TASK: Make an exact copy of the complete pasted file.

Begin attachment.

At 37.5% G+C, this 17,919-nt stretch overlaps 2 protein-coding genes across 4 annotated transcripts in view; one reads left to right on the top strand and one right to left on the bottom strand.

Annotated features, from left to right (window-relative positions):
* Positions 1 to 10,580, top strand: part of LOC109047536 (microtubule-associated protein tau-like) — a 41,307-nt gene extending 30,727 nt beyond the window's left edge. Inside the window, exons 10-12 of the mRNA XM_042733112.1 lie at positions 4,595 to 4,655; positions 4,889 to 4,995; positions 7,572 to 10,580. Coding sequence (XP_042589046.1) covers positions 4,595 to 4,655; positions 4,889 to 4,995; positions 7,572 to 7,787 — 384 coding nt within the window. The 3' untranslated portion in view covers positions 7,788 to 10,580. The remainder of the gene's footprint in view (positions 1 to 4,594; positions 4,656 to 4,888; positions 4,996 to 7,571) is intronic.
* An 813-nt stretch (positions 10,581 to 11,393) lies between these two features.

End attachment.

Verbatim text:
At 37.5% G+C, this 17,919-nt stretch overlaps 2 protein-coding genes across 4 annotated transcripts in view; one reads left to right on the top strand and one right to left on the bottom strand.

Annotated features, from left to right (window-relative positions):
* Positions 1 to 10,580, top strand: part of LOC109047536 (microtubule-associated protein tau-like) — a 41,307-nt gene extending 30,727 nt beyond the window's left edge. Inside the window, exons 10-12 of the mRNA XM_042733112.1 lie at positions 4,595 to 4,655; positions 4,889 to 4,995; positions 7,572 to 10,580. Coding sequence (XP_042589046.1) covers positions 4,595 to 4,655; positions 4,889 to 4,995; positions 7,572 to 7,787 — 384 coding nt within the window. The 3' untranslated portion in view covers positions 7,788 to 10,580. The remainder of the gene's footprint in view (positions 1 to 4,594; positions 4,656 to 4,888; positions 4,996 to 7,571) is intronic.
* An 813-nt stretch (positions 10,581 to 11,393) lies between these two features.